Getting comments on my blog used to be the highlight of my day. When I got an email notification in my inbox, I would rush to open it, thrilled that someone had taken the time to comment on something I had written.
These days — not so much.
Almost every day I receive an abusive comment on my blog, or an offensive personal email. The author is compelled to tell me how morally corrupt I am by calling me derogatory names. I am frequently told I should be ashamed of myself or I need to grow up. My inbox is not a pleasant place to be.
It is a situation I have never encountered in real life. I am fortunate to have never been bullied at school or at work. In fact, I am usually the one beating myself up because I am worried I have upset someone else by being too blunt and insensitive. No one has ever called me names, except for that particularly distressing period when my ex-husband and I were splitting up.
So, with a little help from my emotionally intelligent boyfriend and my online friends, I have had to learn how to deal with online abuse. This is what I know about trolls.
It says more about them than it does about you
There is that saying that everyone who irritates us acts as a mirror reflecting an unhealed part of our soul. When I get upset over something someone has posted on a blog or on Facebook, I pause to consider what tender part of my heart is hurting. I still get enraged about the control religion tries to exert on women’s sexuality but I try not to voice my strong disagreement while I’m still healing from my wounds.
I completely understand why my post about having an affair stirs up intense emotions. There are people whose fathers have cheated on their mothers, and husbands and wives who have cheated on their partners leaving a trail of pain and destruction in their wake.
I have never said I was proud of what I did — I said I wasn’t ashamed. There is a difference. Shame is a destructive and debilitating emotion that feeds off of guilt and regret. I take ownership for what I did and I’m not afraid to talk about it. I know there are many women who keep their infidelity a secret. I wrote that post for those women.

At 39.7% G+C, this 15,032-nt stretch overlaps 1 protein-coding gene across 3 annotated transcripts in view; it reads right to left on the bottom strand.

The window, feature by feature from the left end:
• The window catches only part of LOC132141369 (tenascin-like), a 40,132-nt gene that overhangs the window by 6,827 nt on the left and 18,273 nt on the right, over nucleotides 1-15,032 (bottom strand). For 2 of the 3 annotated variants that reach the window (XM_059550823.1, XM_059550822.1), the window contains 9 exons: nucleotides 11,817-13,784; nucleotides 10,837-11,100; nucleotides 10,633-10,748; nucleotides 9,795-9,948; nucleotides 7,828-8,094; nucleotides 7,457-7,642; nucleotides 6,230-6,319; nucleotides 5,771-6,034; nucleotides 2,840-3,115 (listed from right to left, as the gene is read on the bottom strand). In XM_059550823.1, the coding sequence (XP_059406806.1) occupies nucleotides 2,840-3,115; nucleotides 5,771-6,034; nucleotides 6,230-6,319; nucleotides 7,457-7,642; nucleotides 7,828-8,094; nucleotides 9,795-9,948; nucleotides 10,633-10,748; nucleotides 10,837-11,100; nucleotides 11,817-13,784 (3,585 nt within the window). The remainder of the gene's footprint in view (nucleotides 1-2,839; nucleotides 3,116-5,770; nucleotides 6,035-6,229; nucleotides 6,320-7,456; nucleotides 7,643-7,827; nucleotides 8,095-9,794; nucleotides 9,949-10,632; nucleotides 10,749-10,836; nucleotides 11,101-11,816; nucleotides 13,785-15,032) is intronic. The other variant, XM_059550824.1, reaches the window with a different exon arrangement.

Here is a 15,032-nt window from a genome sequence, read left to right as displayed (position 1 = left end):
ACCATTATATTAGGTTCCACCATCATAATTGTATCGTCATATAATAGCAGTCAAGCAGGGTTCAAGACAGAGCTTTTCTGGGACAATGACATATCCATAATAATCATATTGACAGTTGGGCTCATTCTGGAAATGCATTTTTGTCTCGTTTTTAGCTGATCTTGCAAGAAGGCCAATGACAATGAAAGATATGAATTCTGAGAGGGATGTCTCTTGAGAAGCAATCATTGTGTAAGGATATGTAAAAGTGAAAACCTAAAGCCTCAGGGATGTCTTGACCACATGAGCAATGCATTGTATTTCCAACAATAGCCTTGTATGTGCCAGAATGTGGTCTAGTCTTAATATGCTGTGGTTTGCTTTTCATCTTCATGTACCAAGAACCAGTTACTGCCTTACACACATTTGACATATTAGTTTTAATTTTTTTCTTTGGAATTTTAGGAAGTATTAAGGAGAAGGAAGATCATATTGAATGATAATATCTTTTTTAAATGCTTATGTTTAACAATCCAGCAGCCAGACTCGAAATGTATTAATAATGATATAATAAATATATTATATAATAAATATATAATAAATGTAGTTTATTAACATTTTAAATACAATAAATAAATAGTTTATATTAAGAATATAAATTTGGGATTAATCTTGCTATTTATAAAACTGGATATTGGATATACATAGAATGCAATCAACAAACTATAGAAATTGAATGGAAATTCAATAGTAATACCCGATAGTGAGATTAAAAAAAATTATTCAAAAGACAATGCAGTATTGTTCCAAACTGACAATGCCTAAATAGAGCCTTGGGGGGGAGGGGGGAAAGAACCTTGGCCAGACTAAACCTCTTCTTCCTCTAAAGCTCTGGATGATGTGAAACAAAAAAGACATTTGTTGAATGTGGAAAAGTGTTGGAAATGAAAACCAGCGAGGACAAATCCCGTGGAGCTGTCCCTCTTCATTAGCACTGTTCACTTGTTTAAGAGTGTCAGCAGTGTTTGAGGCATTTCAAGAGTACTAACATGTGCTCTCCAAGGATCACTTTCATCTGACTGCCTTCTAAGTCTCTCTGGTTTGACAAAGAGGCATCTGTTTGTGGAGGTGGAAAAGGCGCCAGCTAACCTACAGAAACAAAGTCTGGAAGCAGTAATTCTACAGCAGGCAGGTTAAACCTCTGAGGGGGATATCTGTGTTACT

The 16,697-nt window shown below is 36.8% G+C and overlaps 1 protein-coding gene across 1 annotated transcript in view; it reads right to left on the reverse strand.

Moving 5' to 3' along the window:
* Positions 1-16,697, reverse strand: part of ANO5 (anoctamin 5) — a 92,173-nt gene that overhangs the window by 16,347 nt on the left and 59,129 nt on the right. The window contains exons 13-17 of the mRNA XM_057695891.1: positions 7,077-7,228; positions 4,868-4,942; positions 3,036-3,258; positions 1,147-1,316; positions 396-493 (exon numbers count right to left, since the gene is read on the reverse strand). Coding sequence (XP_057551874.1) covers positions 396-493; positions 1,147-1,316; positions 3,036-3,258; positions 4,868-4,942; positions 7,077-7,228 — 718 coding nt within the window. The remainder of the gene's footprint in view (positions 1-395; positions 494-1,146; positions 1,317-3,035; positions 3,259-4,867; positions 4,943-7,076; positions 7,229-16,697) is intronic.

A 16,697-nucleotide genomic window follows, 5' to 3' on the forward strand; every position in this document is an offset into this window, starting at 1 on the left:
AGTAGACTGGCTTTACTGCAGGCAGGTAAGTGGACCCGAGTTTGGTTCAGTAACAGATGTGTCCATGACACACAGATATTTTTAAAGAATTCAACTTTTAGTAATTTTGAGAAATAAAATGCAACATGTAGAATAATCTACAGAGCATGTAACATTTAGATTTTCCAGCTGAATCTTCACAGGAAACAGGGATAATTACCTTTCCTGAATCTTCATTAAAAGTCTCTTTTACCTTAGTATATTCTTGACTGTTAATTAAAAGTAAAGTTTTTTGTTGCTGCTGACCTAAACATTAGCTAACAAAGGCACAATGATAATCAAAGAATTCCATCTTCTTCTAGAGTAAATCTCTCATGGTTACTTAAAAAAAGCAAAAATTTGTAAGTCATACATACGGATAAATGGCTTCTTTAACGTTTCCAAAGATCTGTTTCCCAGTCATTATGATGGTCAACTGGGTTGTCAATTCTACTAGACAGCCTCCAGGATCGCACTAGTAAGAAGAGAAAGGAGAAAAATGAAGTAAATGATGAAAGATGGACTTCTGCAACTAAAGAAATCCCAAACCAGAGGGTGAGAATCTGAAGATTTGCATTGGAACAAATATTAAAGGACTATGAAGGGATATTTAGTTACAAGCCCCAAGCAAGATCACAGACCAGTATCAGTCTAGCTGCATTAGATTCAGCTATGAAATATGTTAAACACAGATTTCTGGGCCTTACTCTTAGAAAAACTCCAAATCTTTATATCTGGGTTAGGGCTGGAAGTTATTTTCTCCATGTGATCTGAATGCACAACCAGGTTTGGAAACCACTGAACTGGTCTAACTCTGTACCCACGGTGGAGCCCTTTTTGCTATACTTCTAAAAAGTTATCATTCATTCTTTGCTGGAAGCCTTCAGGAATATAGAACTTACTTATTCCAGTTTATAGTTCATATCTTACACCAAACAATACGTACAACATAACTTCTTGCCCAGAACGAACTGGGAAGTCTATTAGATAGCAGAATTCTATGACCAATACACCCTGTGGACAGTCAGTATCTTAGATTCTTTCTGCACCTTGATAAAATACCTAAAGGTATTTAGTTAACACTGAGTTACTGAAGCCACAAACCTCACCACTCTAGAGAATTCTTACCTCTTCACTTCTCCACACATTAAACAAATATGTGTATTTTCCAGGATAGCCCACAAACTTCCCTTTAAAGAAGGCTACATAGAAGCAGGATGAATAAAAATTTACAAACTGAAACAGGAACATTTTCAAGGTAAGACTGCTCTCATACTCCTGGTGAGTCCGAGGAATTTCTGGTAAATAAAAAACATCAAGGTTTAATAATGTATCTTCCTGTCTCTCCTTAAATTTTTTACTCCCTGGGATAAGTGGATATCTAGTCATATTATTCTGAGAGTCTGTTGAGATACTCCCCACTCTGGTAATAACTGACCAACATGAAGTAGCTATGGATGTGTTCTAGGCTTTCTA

They wouldn’t say it to your face
People who use a fake name or write anonymously are not particularly brave. If a person can’t look me in the eye and say something to my face, then they aren’t worth listening to. I never take advice from faceless and nameless strangers who shout at me from behind their computer screens.
You don’t have green hair
If a person I walked past in the street starting pointing and laughing at me, I would stop to ask why. If they told me it was because I had green hair, I would shrug and walk away. I know I don’t have green hair, and the people who know me, think my hair is quite pretty so clearly the person in the street is a little nuts.
If someone wants to assert that I am a slut, then I’m going to treat that statement the same way. I know I’m not a slut, and so do the people in my circle of family and friends. If an accusation is untrue, it is of no importance.
Your online persona is only a small part of who you are
I will let you in a little secret — despite all my opinions about sexuality and relationships my real life situation is pretty much the same as yours. I’m a faithful, monogamous, ridiculously smitten girlfriend whose only transgressive behaviour is not being married. And these days, that is hardly groundbreaking.
If you want to imagine me wearing leather every night, swinging from the chandeliers and bonking anything that moves, then be my guest. The reality is much more boring and normal. I have wild ideas but I find no need to act on them.
All expression is good expression
It would be hypocritical of me to champion speaking out about taboo subjects and then silence those who have different views to mine. As much as possible I try to leave comments on my blog from people who respectfully disagree with me.
Even people who write nasty things have a right to voice their opinion. If I’m allowed to say what I think, then so are they. But if they are going to be mean about it, I just hit the “delete” button.
If you have to respond, be F.A.K.E.
Most of the time ignoring trolls is best way to go, but if you are compelled to engage, use one of the following F.A.K.E. responses.
A friend told me about this one. No matter what the person says respond with, “I’ve told you this before, no matter how much you flatter me, I’m not going to sleep with you.” I wouldn’t suggest using it on a blog post where you have no way of knowing who you are talking to, but it does work on Facebook if the person being rude is a friend of a friend.
Whatever you do, don’t argue — just agree with everything they say. Be warned though, it is difficult to pull this off without sounding sarcastic. “Thank you for your comment. I will take your feedback into consideration.”
“Thank you for reading and taking the time to share your perspective.”
“I understand where you are coming from, and I hear what you are saying.”
It is the fucking internet
The internet thrives on trash and nonsense, bad behaviour and poisonous ideas. It is pretty much a hyperactive three-year-old who needs a nap. When that three-year-old squeals at me in a high-pitched voice “You’re a poopy head,” I am not going to take it seriously.
What is your experience with trolls? Do they wound you or have little impact? What is the best comeback you’ve ever used in response to online abuse?